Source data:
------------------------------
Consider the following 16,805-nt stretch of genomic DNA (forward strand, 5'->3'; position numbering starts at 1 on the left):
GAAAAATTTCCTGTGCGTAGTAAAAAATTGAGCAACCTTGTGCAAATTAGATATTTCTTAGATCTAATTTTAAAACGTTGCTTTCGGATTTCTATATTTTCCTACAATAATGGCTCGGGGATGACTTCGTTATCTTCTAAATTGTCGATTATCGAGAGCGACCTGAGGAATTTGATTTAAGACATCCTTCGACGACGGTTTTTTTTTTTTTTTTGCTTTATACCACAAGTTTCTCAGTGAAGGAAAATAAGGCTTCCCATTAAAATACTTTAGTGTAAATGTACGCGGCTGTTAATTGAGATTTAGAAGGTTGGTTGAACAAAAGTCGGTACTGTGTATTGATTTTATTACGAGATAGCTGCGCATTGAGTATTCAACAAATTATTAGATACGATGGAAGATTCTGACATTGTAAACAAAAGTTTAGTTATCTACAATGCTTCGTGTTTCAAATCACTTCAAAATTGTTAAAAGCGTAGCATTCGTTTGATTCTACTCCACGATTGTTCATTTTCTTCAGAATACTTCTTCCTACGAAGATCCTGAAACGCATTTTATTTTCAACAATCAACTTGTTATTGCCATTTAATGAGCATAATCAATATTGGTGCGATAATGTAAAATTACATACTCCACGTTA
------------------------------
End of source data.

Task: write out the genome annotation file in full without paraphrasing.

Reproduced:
Consider the following 16,805-nt stretch of genomic DNA (forward strand, 5'->3'; position numbering starts at 1 on the left):
GAAAAATTTCCTGTGCGTAGTAAAAAATTGAGCAACCTTGTGCAAATTAGATATTTCTTAGATCTAATTTTAAAACGTTGCTTTCGGATTTCTATATTTTCCTACAATAATGGCTCGGGGATGACTTCGTTATCTTCTAAATTGTCGATTATCGAGAGCGACCTGAGGAATTTGATTTAAGACATCCTTCGACGACGGTTTTTTTTTTTTTTTTGCTTTATACCACAAGTTTCTCAGTGAAGGAAAATAAGGCTTCCCATTAAAATACTTTAGTGTAAATGTACGCGGCTGTTAATTGAGATTTAGAAGGTTGGTTGAACAAAAGTCGGTACTGTGTATTGATTTTATTACGAGATAGCTGCGCATTGAGTATTCAACAAATTATTAGATACGATGGAAGATTCTGACATTGTAAACAAAAGTTTAGTTATCTACAATGCTTCGTGTTTCAAATCACTTCAAAATTGTTAAAAGCGTAGCATTCGTTTGATTCTACTCCACGATTGTTCATTTTCTTCAGAATACTTCTTCCTACGAAGATCCTGAAACGCATTTTATTTTCAACAATCAACTTGTTATTGCCATTTAATGAGCATAATCAATATTGGTGCGATAATGTAAAATTACATACTCCACGTTA